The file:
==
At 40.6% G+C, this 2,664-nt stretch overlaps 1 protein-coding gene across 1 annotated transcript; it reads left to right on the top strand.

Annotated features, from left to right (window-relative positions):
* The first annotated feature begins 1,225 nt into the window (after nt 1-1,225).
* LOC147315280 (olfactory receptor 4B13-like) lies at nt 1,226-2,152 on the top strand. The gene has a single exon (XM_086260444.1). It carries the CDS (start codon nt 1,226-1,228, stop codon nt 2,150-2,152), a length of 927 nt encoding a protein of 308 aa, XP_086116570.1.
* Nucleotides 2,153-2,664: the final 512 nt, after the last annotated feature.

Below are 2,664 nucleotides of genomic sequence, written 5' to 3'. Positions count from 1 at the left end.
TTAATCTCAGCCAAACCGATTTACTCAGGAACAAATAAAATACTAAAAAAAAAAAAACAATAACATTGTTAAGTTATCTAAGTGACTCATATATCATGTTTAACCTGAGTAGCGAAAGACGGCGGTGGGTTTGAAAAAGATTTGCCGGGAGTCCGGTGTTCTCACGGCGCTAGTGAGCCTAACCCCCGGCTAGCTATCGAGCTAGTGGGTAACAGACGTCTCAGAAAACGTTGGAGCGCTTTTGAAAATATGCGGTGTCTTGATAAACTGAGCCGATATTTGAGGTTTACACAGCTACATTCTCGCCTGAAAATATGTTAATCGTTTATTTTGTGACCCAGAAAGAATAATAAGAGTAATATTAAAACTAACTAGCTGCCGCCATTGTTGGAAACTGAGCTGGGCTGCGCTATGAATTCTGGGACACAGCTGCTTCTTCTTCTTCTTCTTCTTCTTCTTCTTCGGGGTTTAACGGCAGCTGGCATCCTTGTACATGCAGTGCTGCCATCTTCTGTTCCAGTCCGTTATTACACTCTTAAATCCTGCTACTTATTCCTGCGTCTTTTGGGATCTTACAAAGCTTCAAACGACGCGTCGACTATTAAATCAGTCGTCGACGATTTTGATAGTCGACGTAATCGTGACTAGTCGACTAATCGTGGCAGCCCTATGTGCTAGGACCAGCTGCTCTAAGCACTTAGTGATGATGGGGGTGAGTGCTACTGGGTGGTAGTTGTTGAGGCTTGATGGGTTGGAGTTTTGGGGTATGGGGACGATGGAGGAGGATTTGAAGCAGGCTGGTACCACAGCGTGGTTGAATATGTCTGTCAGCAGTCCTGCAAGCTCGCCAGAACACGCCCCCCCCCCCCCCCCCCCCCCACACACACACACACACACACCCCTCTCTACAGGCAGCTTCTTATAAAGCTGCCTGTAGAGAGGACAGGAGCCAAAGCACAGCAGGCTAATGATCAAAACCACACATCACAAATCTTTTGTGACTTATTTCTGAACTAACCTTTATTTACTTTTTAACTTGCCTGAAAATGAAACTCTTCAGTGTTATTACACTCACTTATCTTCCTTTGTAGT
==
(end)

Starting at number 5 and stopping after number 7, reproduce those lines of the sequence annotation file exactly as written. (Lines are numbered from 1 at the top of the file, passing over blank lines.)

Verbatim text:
* Nucleotides 2,153-2,664: the final 512 nt, after the last annotated feature.

Below are 2,664 nucleotides of genomic sequence, written 5' to 3'. Positions count from 1 at the left end.
TTAATCTCAGCCAAACCGATTTACTCAGGAACAAATAAAATACTAAAAAAAAAAAAACAATAACATTGTTAAGTTATCTAAGTGACTCATATATCATGTTTAACCTGAGTAGCGAAAGACGGCGGTGGGTTTGAAAAAGATTTGCCGGGAGTCCGGTGTTCTCACGGCGCTAGTGAGCCTAACCCCCGGCTAGCTATCGAGCTAGTGGGTAACAGACGTCTCAGAAAACGTTGGAGCGCTTTTGAAAATATGCGGTGTCTTGATAAACTGAGCCGATATTTGAGGTTTACACAGCTACATTCTCGCCTGAAAATATGTTAATCGTTTATTTTGTGACCCAGAAAGAATAATAAGAGTAATATTAAAACTAACTAGCTGCCGCCATTGTTGGAAACTGAGCTGGGCTGCGCTATGAATTCTGGGACACAGCTGCTTCTTCTTCTTCTTCTTCTTCTTCTTCTTCGGGGTTTAACGGCAGCTGGCATCCTTGTACATGCAGTGCTGCCATCTTCTGTTCCAGTCCGTTATTACACTCTTAAATCCTGCTACTTATTCCTGCGTCTTTTGGGATCTTACAAAGCTTCAAACGACGCGTCGACTATTAAATCAGTCGTCGACGATTTTGATAGTCGACGTAATCGTGACTAGTCGACTAATCGTGGCAGCCCTATGTGCTAGGACCAGCTGCTCTAAGCACTTAGTGATGATGGGGGTGAGTGCTACTGGGTGGTAGTTGTTGAGGCTTGATGGGTTGGAGTTTTGGGGTATGGGGACGATGGAGGAGGATTTGAAGCAGGCTGGTACCACAGCGTGGTTGAATATGTCTGTCAGCAGTCCTGCAAGCTCGCCAGAACACGCCCCCCCCCCCCCCCCCCCCCCACACACACACACACACACACCCCTCTCTACAGGCAGCTTCTTATAAAGCTGCCTGTAGAGAGGACAGGAGCCAAAGCACAGCAGGCTAATGATCAAAACCACACATCACAAATCTTTTGTGACTTATTTCTGAACTAACCTTTATTTACTTTTTAACTTGCCTGAAAATGAAACTCTTCAGTGTTATTACACTCACTTATCTTCCTTTGTAGT